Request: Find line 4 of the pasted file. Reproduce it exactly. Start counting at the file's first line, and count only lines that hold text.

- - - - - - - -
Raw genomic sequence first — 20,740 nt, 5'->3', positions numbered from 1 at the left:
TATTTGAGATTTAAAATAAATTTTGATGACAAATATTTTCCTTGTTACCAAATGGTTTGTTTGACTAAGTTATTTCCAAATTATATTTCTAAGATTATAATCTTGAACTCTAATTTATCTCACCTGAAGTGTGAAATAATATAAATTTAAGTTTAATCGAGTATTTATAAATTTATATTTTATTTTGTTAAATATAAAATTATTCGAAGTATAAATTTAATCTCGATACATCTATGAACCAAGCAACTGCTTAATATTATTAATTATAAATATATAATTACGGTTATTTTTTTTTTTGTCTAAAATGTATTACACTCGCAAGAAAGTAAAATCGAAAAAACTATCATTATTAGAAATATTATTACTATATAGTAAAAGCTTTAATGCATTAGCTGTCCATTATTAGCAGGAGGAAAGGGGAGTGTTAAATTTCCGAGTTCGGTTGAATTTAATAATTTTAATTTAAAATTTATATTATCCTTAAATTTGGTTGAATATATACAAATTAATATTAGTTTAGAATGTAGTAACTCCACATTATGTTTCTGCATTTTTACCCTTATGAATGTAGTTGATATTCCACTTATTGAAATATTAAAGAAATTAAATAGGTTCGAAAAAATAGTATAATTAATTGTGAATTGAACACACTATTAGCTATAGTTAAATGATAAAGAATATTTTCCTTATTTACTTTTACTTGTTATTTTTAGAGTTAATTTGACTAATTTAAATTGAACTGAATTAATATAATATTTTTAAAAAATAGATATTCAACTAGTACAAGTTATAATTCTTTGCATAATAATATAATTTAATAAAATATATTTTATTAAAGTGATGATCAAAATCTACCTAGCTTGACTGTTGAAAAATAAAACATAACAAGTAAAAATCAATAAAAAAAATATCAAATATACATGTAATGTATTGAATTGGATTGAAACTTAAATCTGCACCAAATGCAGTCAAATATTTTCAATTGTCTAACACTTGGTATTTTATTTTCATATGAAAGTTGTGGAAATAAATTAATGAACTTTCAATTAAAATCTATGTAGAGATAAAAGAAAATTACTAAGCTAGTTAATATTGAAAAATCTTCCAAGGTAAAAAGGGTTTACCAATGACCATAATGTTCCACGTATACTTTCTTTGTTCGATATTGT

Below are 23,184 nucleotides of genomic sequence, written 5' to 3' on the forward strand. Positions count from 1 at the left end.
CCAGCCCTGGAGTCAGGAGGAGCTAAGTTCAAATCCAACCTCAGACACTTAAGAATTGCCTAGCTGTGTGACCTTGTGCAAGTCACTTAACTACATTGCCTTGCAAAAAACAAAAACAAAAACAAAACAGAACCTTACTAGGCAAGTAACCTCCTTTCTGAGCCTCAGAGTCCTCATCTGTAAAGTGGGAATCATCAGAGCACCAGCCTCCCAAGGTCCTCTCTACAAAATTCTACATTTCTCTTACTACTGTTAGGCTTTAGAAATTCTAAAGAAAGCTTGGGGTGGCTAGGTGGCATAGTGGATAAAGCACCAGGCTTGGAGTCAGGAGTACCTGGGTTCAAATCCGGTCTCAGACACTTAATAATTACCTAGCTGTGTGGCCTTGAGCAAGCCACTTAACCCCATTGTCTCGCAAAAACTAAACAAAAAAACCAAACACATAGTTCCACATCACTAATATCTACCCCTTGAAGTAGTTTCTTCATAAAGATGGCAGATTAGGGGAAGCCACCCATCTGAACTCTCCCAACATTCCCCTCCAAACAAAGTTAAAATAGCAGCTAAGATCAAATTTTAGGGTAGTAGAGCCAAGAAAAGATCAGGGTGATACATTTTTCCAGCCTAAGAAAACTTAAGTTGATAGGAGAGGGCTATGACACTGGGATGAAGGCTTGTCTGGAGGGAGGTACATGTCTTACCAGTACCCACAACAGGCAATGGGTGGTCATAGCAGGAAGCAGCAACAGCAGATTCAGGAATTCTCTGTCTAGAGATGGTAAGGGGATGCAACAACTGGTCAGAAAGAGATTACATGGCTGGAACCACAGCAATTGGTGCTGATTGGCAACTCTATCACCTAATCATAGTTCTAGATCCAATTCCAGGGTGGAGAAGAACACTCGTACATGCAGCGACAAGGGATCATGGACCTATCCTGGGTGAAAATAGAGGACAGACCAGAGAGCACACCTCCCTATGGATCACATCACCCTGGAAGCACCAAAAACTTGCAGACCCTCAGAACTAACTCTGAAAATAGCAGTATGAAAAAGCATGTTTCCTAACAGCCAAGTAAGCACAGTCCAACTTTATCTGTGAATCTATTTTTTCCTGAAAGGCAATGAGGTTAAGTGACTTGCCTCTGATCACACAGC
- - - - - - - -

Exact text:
CCAGCCCTGGAGTCAGGAGGAGCTAAGTTCAAATCCAACCTCAGACACTTAAGAATTGCCTAGCTGTGTGACCTTGTGCAAGTCACTTAACTACATTGCCTTGCAAAAAACAAAAACAAAAACAAAACAGAACCTTACTAGGCAAGTAACCTCCTTTCTGAGCCTCAGAGTCCTCATCTGTAAAGTGGGAATCATCAGAGCACCAGCCTCCCAAGGTCCTCTCTACAAAATTCTACATTTCTCTTACTACTGTTAGGCTTTAGAAATTCTAAAGAAAGCTTGGGGTGGCTAGGTGGCATAGTGGATAAAGCACCAGGCTTGGAGTCAGGAGTACCTGGGTTCAAATCCGGTCTCAGACACTTAATAATTACCTAGCTGTGTGGCCTTGAGCAAGCCACTTAACCCCATTGTCTCGCAAAAACTAAACAAAAAAACCAAACACATAGTTCCACATCACTAATATCTACCCCTTGAAGTAGTTTCTTCATAAAGATGGCAGATTAGGGGAAGCCACCCATCTGAACTCTCCCAACATTCCCCTCCAAACAAAGTTAAAATAGCAGCTAAGATCAAATTTTAGGGTAGTAGAGCCAAGAAAAGATCAGGGTGATACATTTTTCCAGCCTAAGAAAACTTAAGTTGATAGGAGAGGGCTATGACACTGGGATGAAGGCTTGTCTGGAGGGAGGTACATGTCTTACCAGTACCCACAACAGGCAATGGGTGGTCATAGCAGGAAGCAGCAACAGCAGATTCAGGAATTCTCTGTCTAGAGATGGTAAGGGGATGCAACAACTGGTCAGAAAGAGATTACATGGCTGGAACCACAGCAATTGGTGCTGATTGGCAACTCTATCACCTAATCATAGTTCTAGATCCAATTCCAGGGTGGAGAAGAACACTCGTACATGCAGCGACAAGGGATCATGGACCTATCCTGGGTGAAAATAGAGGACAGACCAGAGAGCACACCTCCCTATGGATCACATCACCCTGGAAGCACCAAAAACTTGCAGACCCTCAGAACTAACTCTGAAAATAGCAGTATGAAAAAGCATGTTTCCTAACAGCCAAGTAAGCACAGTCCAACTTTATCTGTGAATCTATTTTTTCCTGAAAGGCAATGAGGTTAAGTGACTTGCCTCTGATCACACAGC